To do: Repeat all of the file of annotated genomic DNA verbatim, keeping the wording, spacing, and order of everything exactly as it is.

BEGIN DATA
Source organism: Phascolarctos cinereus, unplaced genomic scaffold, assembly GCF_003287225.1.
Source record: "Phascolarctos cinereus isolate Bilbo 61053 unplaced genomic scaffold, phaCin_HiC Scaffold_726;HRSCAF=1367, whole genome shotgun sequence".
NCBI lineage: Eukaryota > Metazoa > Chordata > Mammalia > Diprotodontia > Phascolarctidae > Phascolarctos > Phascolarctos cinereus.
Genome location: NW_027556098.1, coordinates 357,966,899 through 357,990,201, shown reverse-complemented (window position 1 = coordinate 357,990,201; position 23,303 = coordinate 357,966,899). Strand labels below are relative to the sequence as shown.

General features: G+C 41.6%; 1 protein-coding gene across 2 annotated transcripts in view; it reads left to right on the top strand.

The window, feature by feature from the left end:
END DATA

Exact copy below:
Source organism: Phascolarctos cinereus, unplaced genomic scaffold, assembly GCF_003287225.1.
Source record: "Phascolarctos cinereus isolate Bilbo 61053 unplaced genomic scaffold, phaCin_HiC Scaffold_726;HRSCAF=1367, whole genome shotgun sequence".
NCBI lineage: Eukaryota > Metazoa > Chordata > Mammalia > Diprotodontia > Phascolarctidae > Phascolarctos > Phascolarctos cinereus.
Genome location: NW_027556098.1, coordinates 357,966,899 through 357,990,201, shown reverse-complemented (window position 1 = coordinate 357,990,201; position 23,303 = coordinate 357,966,899). Strand labels below are relative to the sequence as shown.

General features: G+C 41.6%; 1 protein-coding gene across 2 annotated transcripts in view; it reads left to right on the top strand.

The window, feature by feature from the left end: